In recent months, Wachovia Corp. has tried to shore up its finances by slashing its dividend, walling off its troubled portfolio of option adjustable-rate mortgages, beginning modest balance-sheet reductions, and cutting jobs.
Robert Steel, who became chief executive in July, said Tuesday that the Charlotte banking company still has room to maneuver by further paring assets and expenses. But the threshold at which such cuts would become painful is not far off, he said.
"I always find that when you start these exercises … whether it's people or reduction of balance sheet … the first 5%, 6%, 7%, 8% is kind of 'good housekeeping'," Mr. Steel said. "It's like, 'no dessert for a couple weeks.' That's good and easy. … But it's not really getting at the issue."
Wachovia is not currently contemplating any radical steps, he said.
The $812.4 billion-asset company could move beyond the types of actions it has already announced by "selling more substantial assets, and you can also raise equity," Mr. Steel said. But "the problem with [reducing the] balance sheet is that you're starting to cut into really good assets."
(Raising equity would also dilute existing shareholders' stakes, which has been a problem for several financial companies this year.)
In July Wachovia said it was reducing its dividend by 87%, to 5 cents a share. Now that the company has pulled "the dividend lever," Mr. Steel said Tuesday, "I got no more yank there."
Though Wachovia is "in the process of evaluating several assets," he said, "I don't want to play this bigger-than-a-breadbox-type-thing" by dropping hints about which assets are under review.
"Basically what we're looking at are things of the several hundreds of millions of dollars, not … billions of dollars," he said. "We do have things that we think are in process that are good at the margin, but they're not game-changers."
Robert Patten, an analyst at Regions Financial Corp.'s Morgan Keegan & Co. Inc., said he thinks Wachovia "absolutely" will have to raise capital.
"Wachovia's hoping that it continues to be able to earn" enough to cover provisions "over the next several quarters," Mr. Patten said, but prospects for doing so might be confounded by severe economic headwinds. "It's anybody's call on where the consumer goes. It's anybody's call in terms of where housing bottoms."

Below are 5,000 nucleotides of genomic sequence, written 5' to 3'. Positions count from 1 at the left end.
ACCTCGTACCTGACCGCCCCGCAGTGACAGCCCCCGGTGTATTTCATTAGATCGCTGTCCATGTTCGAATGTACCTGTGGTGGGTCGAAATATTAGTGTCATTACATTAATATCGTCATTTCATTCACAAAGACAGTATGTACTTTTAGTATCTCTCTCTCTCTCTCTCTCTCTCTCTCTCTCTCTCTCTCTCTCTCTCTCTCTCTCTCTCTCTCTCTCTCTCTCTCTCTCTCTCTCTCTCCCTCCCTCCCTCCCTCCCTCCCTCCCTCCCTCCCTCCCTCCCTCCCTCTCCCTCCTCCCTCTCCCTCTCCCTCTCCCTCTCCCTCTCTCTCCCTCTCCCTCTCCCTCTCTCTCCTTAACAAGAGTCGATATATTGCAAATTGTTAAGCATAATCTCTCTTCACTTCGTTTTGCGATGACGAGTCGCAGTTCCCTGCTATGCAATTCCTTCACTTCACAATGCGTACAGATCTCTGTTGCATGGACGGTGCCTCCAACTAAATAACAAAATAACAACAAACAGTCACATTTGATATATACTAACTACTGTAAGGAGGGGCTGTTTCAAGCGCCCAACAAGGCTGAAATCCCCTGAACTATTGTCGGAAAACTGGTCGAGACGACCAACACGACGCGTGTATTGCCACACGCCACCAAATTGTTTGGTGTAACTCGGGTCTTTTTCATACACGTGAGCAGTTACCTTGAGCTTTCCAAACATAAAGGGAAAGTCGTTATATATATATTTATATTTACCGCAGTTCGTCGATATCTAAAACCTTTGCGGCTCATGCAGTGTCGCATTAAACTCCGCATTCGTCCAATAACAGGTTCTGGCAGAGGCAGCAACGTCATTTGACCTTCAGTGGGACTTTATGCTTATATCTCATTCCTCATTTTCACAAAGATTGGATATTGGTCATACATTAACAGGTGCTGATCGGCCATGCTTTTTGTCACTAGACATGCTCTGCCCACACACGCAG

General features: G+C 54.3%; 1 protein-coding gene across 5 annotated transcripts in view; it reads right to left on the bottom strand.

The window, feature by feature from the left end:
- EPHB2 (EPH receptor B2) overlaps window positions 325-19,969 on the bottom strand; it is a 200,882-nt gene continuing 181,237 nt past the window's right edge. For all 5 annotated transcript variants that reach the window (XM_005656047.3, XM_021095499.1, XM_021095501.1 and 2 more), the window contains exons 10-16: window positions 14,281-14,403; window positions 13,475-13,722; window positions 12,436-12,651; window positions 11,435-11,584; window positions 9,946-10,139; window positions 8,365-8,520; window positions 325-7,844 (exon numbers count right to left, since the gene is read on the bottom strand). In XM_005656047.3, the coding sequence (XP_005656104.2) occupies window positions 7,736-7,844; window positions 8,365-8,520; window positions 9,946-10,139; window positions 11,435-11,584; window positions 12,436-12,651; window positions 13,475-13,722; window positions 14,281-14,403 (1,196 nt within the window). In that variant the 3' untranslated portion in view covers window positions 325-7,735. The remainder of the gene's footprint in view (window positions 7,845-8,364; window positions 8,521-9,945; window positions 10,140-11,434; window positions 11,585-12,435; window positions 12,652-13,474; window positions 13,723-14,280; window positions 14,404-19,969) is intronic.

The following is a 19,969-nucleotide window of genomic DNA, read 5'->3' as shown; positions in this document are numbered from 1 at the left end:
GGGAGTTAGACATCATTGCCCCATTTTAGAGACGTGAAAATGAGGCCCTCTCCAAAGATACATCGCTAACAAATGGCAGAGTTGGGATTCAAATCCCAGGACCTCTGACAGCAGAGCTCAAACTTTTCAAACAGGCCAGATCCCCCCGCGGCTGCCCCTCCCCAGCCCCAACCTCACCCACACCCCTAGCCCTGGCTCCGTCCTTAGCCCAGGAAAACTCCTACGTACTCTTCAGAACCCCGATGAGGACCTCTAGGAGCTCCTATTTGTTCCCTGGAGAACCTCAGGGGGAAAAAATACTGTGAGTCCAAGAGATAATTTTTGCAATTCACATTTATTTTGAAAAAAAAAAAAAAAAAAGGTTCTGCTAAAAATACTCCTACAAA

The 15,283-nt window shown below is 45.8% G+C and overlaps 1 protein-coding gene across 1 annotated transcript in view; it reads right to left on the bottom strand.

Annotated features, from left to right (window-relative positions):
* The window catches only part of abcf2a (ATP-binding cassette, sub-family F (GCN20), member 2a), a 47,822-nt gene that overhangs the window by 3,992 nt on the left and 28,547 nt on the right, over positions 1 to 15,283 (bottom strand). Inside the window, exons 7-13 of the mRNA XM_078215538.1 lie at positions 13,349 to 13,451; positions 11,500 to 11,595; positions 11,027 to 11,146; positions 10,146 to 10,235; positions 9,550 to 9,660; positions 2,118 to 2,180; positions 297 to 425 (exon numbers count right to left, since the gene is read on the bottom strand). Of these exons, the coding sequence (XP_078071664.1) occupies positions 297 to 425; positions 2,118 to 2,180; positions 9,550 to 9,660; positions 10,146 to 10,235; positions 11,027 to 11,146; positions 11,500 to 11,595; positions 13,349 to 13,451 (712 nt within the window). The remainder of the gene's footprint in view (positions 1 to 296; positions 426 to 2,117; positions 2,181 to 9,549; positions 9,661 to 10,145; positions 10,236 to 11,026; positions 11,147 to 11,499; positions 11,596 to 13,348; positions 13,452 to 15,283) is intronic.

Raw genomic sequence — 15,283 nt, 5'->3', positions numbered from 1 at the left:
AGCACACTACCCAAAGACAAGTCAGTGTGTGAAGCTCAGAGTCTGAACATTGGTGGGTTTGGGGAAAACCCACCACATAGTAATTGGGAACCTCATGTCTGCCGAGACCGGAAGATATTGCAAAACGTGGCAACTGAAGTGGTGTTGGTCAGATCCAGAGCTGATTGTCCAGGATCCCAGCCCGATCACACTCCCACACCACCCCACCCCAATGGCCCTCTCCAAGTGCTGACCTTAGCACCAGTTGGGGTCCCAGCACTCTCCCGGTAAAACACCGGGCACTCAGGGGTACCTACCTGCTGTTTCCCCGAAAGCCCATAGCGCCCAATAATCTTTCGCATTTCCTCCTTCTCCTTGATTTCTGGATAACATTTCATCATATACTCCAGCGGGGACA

Mr. Steel, who left his post as a Treasury Department under secretary to take the job at Wachovia, said he is still getting his arms around the enterprise.
In response to a question about the "quality of liquidity modeling at Wachovia" in an environment of tight credit markets, Mr. Steel said, "I'm just under 60 days in. We have a new CFO who's joining within weeks." (Wachovia announced Monday that David Zwiener, most recently a managing director at Carlyle Group, will join the company as chief financial officer on Oct. 1. CFO Thomas Wurtz had announced plans in July to leave the company.)
"To tell you that I had it all buttoned up and could raise my right hand to you with complete confidence today would be disingenuous," Mr. Steel said. "But we're on the case."
Since last month, Wachovia has announced more than 10,000 job cuts, and Mr. Steel said that 87% of the affected employees have been "identified and notified." He reiterated the company's projection that the reductions would result in savings of $1.5 billion next year and said Wachovia is on track to cut securities and loan balances by $20 billion this year.
He also stood behind the company's projection that its $122 billion option-ARM portfolio — a legacy of its October 2006 purchase of Golden West Financial Corp. — would rack up cumulative losses of 12%, or $14.6 billion.
"We have another month or so of information" since making the forecast, he said. "The latest data we have does not offer any perspective different than what we had had previously."
Wachovia is approaching the portfolio "as if we were a distressed-investment manager," Mr. Steel said, and it has separated the loans from the rest of its mortgage business. A slide accompanying his presentation said the company intends to make "initial contact" by yearend with all borrowers in the portfolio to discuss refinancing.